Pubdate: Sat, 18 Dec 2010
Source: Chicago Sun-Times (IL)
Copyright: 2010 Sun-Times Media, LLC


In all the best movies about Prohibition, federal agents at some point
raid a warehouse of illegal booze, smash the barrels of beer with axes
and pose triumphantly for the press cameras.

They pretend not to know -- or, worse, really are unaware -- that they
are on the losing side of history.

We like to watch such movies with a beer in hand.

Precisely the same story played out again Thursday in Chicago, but
with marijuana instead of beer. Federal agents held a news conference
to announce they had confiscated 11 tons of pot in a raid on a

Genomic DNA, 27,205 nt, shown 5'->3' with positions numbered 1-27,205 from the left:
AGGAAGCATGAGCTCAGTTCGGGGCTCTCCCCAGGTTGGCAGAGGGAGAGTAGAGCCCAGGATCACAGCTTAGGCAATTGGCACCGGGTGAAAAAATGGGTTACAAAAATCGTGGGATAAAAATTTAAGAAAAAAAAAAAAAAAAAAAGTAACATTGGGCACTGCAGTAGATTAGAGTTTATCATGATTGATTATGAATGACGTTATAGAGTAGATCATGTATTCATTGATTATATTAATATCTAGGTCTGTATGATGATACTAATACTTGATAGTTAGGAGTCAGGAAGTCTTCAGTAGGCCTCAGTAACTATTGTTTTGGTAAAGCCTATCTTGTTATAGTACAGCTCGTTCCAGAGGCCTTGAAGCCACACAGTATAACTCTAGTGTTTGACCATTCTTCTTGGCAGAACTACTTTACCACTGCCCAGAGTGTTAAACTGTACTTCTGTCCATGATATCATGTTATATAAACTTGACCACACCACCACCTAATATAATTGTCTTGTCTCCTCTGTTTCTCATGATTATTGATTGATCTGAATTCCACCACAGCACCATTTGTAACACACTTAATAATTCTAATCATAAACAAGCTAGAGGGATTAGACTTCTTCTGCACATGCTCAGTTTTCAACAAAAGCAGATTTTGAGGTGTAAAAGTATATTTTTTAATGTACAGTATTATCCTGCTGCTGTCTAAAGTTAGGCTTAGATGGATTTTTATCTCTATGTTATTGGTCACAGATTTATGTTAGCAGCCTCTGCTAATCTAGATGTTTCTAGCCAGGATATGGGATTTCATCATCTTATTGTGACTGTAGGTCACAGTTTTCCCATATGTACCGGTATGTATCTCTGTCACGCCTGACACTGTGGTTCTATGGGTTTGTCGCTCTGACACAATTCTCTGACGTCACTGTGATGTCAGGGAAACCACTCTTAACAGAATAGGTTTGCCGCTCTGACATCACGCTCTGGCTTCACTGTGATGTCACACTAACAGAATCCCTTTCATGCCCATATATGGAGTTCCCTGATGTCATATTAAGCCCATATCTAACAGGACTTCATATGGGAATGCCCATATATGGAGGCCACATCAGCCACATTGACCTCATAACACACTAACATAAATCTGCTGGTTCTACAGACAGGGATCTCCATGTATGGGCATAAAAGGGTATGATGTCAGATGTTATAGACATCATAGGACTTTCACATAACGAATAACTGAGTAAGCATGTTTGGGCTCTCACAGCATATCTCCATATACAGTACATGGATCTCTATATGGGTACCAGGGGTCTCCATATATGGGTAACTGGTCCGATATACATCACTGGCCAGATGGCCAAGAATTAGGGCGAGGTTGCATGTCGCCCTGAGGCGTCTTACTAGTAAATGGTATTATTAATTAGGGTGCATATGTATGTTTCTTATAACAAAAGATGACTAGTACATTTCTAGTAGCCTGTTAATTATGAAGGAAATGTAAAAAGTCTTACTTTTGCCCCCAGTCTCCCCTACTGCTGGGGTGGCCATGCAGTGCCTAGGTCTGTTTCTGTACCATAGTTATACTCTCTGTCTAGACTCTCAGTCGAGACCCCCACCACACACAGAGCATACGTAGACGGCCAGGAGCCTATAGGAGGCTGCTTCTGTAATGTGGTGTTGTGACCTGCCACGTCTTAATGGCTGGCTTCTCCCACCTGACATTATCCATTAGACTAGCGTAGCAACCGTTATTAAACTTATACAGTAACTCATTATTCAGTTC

warehouse in Chicago Heights.

The agents showed pictures of the pot and posed for the cameras and
called it a "great day for the good guys."

As if they did not know they are on the losing side of

We don't mean to make light of this. Marijuana remains illegal in this
country and the federal agents were doing their job, quite well.

But by one conservative estimate, more than 14,000 tons of pot are
smuggled into the United States each year, not to mention the
homegrown stuff.

Does anybody honestly believe the black market in pot will be any less
vigorous a year or a decade from now?

When asked about Thursday's pot bust, Mayor Daley got it right. "You
could do this every day," he said with a shrug. "You could have a
headline. That's how serious the question is."

We respect the federal agents for doing their job. But that news
conference sent a false message of hope and progress in the war on

We have long called for decriminalizing marijuana, in part to free up
the police to crack down on more dangerous drugs such as heroin.

That, we think, would be a much better photo op. 
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